Robbery requires threat, judge rules Accused allowed to plead to theft
When is a bank robbery not a bank robbery?
That was the riddle faced by a Toronto judge in the trial of Jorge Luis Oliveiros Ortega, who wrote a note announcing a robbery, gave it to a bank teller, demanded money, got $600 cash from the teller, and left the bank with it.
The Toronto police holdup squad, who caught their suspect a few weeks later, thought it was a robbery, and the Crown charged accordingly. But Justice Gary Trotter, in accepting Oliveiros Ortega’s guilty plea to a theft charge, ruled it was not a robbery because the answer to the riddle is that a bank robbery is only a bank robbery if the teller is scared.
“When someone walks into a bank and hands a teller a note demanding money, it is usually considered to be a robbery,” the judge wrote. “But in the unique circumstances of this case, it was just a theft.”
The case came down to the subjective experience of fear, and because the teller was not scared, a key element of the crime was not met.
Oliveiros Ortega, then 22, walked into the bank about 3:50 p.m., Sept. 14, 2012. Standing five-foot-four, weighing 120 pounds, he was wearing a grey Adidas jacket with the word Italia and the number seven. He was not disguised and gave no indication he was armed.
As the teller was about to serve him, he stepped back, spoke in Spanish to someone on his cellphone, then handed over the note, which read: “This is a robbery, give me the money, my mother is sick.”
“The teller initially hesitated because she could not believe what was happening,” the judge wrote. “In a calm voice, (Oliveiros Ortega) said: ‘Give me the money.’”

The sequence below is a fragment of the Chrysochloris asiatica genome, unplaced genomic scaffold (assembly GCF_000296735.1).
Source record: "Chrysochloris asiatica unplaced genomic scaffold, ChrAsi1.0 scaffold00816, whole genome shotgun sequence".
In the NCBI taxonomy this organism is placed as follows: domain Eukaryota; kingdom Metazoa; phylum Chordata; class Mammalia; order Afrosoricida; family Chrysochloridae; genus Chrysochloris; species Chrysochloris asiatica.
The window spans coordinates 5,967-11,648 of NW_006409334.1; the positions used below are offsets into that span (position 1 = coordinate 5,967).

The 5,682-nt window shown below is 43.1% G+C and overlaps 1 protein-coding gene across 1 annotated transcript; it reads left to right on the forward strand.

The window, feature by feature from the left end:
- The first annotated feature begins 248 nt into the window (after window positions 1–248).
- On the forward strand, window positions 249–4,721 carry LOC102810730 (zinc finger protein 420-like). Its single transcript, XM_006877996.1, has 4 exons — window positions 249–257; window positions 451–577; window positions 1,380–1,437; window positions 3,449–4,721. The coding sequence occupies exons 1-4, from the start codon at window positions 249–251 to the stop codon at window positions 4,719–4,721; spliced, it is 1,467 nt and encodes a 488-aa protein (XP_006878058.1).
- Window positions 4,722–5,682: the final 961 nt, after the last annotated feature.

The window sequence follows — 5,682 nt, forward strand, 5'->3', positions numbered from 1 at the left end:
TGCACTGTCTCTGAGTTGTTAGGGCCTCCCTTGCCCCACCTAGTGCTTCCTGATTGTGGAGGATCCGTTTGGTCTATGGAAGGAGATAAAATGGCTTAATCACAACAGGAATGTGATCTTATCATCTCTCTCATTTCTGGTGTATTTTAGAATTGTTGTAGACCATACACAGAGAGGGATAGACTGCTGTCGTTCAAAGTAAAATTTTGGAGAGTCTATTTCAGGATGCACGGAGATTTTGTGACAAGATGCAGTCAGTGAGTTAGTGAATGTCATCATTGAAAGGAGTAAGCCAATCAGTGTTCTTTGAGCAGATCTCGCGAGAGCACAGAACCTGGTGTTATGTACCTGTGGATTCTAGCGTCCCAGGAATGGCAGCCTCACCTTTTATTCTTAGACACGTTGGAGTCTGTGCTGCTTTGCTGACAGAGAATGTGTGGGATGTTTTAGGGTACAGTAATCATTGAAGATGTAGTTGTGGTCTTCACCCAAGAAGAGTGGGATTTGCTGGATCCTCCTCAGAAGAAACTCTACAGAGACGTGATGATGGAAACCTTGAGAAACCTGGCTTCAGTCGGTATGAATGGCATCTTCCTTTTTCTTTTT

When the teller handed over the $600, he asked for more, but the teller refused. He asked her to put the money in an envelope. She did, and he left.
In her testimony, the teller said she felt no fear at all, neither for herself nor anyone else, and handed over the money “because he asked for it, and also because she felt sorry for him, given that he looked so young and his mother was sick.”
In the Crown’s view, the teller’s state of mind was irrelevant, and it only needed to prove Oliveiros Ortega’s conduct was objectively threatening, or that a reasonable person would be scared. It argued that requiring the teller to be scared “frustrates the operation of the provision.”
The Crown also argued Oliveiros Ortega’s actions “amounted to what everyone considers to be robbery,” and noted Oliveiros Ortega himself called it a “robbery” in his note.
Trotter was not persuaded. He pointed out the word “robbery” and its past tense “robbed” have many meanings in common parlance, from break and enter to financial fraud. “More colloquially, and beyond the realm of the criminal law, the term ‘robbed’ is sometimes used to describe great misfortune in other circumstances, including sporting events,” the judge wrote.
Robbery is defined in the Criminal Code like this: “Every one commits robbery who steals, and for the purpose of extorting whatever is stolen or to prevent or overcome resistance to the stealing, uses violence or threats of violence to a person or property.”